The People's Four Seasons
In this new pageant, Director Andrew Park and composer Scott Lamps, writers of the two aforementioned shows, explore the stages of man. It's a topic that's sorta been done beforeby the Bible and Shakespeare, so it's kind of hard to compete with those two sources in finding something new to say. Park sets his pageant between a series of realistic scenes between an elderly man and his adult daughter. They're preparing to move the man from his longtime home into an assisted living facility, and as they pack, the man looks out a window at the tree in his yard which has been around forever and will probably outlive them all. He reflects on his life at four different points, or seasons: his birth and childhood (Spring), adolescence and young adulthood (Summer), marriage and parenthood through emptying the nest (Autumn) and finally the death of his wife and his impending move from his home (Winter). Each of these reflections is set to music by Lamps, who did much better work in his earlier shows. His melodies here sound like liturgical music and the uncredited lyrics are banal beyond belief. Examples: a Thanksgiving song repeats "I'm thankful for you, you're thankful for me" ad nauseum while a love song rhymes "love" with "above" more than once, which would have been one time too many.
The uncredited lyrics, like most everything else in these scenes, are entirely predictable. The figures on stage are too generic to be called characters, with nothing unique or individual happening to them. There are some inspired moments in Nick Rupard's visual design and puppetry, to be sure. The first is a parade of ant puppets on the march, stealing food from the little boy's picnic. The second shows a giant puppet spider weaving a web that will entrap a butterfly. I've often thought Quest's visual creativity rivaled the invention of the likes of The Lion King's Julie Taymor for less than a fraction of her budgets. With Ms. Taymor's current Spiderman: Turn Off the Dark musical on Broadway, the comparison with Taymor is even more dramatic. Quest and designer can do magic with $65.00 dollars, while she apparently needs a million times that to do her work. Plus, so far as I know, no one was injured while performing as Quest's spider.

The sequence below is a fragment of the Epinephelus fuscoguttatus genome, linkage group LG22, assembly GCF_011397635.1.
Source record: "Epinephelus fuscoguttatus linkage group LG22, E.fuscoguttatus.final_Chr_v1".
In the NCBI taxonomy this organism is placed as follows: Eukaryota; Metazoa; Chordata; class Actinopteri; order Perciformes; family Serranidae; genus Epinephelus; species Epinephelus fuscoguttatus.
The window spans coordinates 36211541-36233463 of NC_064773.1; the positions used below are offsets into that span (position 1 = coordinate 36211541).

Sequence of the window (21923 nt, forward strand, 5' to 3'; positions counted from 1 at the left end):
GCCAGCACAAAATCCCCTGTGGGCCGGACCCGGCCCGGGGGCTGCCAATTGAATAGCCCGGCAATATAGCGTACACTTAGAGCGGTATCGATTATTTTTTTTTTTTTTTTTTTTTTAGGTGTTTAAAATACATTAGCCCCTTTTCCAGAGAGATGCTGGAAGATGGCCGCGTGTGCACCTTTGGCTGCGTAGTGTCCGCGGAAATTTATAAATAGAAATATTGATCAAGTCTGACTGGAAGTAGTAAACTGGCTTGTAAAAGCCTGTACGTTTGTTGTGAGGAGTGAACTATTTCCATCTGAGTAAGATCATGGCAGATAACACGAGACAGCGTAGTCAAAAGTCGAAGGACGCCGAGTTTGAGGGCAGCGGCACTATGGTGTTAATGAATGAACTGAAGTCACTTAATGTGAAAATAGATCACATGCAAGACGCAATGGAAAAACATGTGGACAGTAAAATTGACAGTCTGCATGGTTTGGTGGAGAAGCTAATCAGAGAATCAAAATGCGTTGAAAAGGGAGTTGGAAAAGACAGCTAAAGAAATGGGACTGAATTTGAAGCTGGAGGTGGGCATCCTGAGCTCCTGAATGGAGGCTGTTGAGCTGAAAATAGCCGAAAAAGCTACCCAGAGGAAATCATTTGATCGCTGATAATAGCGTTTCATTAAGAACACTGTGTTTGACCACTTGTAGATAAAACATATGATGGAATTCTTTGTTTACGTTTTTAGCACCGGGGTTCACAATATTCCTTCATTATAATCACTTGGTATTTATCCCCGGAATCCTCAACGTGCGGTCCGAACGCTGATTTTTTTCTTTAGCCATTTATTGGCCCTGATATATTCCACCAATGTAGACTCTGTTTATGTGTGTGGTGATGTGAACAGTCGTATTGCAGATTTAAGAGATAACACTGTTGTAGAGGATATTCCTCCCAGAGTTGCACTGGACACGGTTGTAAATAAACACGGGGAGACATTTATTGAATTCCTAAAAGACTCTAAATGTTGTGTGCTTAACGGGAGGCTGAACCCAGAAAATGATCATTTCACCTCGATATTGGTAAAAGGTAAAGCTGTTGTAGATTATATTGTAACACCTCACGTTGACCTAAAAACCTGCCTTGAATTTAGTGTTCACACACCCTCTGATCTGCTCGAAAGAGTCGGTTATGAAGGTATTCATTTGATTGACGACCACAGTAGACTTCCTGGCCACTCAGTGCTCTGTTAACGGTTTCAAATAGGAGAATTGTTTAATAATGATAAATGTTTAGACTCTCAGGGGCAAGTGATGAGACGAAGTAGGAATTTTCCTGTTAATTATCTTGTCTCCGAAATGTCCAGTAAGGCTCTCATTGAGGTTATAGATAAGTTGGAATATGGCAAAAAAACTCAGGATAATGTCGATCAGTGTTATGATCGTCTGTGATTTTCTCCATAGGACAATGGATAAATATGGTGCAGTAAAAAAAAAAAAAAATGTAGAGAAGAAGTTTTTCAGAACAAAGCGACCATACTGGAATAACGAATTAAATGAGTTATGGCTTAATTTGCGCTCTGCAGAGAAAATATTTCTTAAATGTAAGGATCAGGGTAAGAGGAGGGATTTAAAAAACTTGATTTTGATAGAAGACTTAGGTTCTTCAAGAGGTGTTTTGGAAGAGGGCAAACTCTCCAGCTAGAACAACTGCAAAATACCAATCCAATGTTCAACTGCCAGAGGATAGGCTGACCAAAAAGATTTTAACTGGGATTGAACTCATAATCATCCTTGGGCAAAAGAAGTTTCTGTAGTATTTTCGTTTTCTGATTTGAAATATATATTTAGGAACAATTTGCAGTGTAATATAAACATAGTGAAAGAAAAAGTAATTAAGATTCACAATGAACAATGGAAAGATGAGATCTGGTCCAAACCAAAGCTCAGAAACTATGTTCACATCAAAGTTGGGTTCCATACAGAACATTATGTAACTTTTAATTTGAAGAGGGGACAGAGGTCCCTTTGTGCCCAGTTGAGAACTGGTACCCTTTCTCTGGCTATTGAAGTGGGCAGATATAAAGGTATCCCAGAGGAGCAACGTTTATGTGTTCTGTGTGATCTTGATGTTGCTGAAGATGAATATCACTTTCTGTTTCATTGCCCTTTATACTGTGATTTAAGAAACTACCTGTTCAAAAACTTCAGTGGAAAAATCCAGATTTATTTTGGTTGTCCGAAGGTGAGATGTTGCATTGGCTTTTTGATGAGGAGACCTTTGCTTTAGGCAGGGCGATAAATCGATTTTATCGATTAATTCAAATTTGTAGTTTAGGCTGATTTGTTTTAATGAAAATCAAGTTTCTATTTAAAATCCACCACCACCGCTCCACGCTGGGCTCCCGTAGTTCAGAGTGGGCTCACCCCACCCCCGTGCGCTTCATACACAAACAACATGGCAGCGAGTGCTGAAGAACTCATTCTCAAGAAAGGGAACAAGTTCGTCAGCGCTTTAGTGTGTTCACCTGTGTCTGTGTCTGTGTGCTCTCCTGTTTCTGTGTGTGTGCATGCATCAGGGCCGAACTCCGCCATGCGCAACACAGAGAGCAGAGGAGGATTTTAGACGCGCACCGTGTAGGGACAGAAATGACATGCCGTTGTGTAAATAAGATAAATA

The scenes between the father and daughter are warmly played by John Ruhaak and Debbie Ruzicka. Ruhaak's performance is moving, though most of his dialogue sounds more like a poetic narration than a dramatic script. Fair enoughperhaps the father is a retired writer or university professor. I would like to have learned more about him. Parks comes close to giving us real characters in the father and daughter, and there's one moment, when the father suggests that the daughter and her husband move in with him so he can stay in his home, that is quite touching. Had Park chosen to make his point through more specific characters and situations rather than deliberately going for generic symbols, he might have had a more engaging production.
Quest, of course, is also known for the fact that they perform for freeasking no admission, but gladly accepting donations. As such, they attract a lot of families to their shows and the small children in attendance were transfixed by the puppetry in the hour-long show. If you bring the kids and go in with that expectationor go just to see what the inventive and risk-taking Park and Rupard are up to nowit may be worth your while. But if you haven't seen Quest before, know that their track record is of more interesting shows than this.
Four Seasons will be performed through March 27 at Quest's Blue Theater (1609 W. Gregory). Performances are every Friday and Saturday at 8 pm and Sunday at 2 pm Admission is free, but donations are greatly appreciated and reservations are highly recommended. For more information, please visit www.questensemble.org or call 312.458.0895 Ext. 3 for reservations.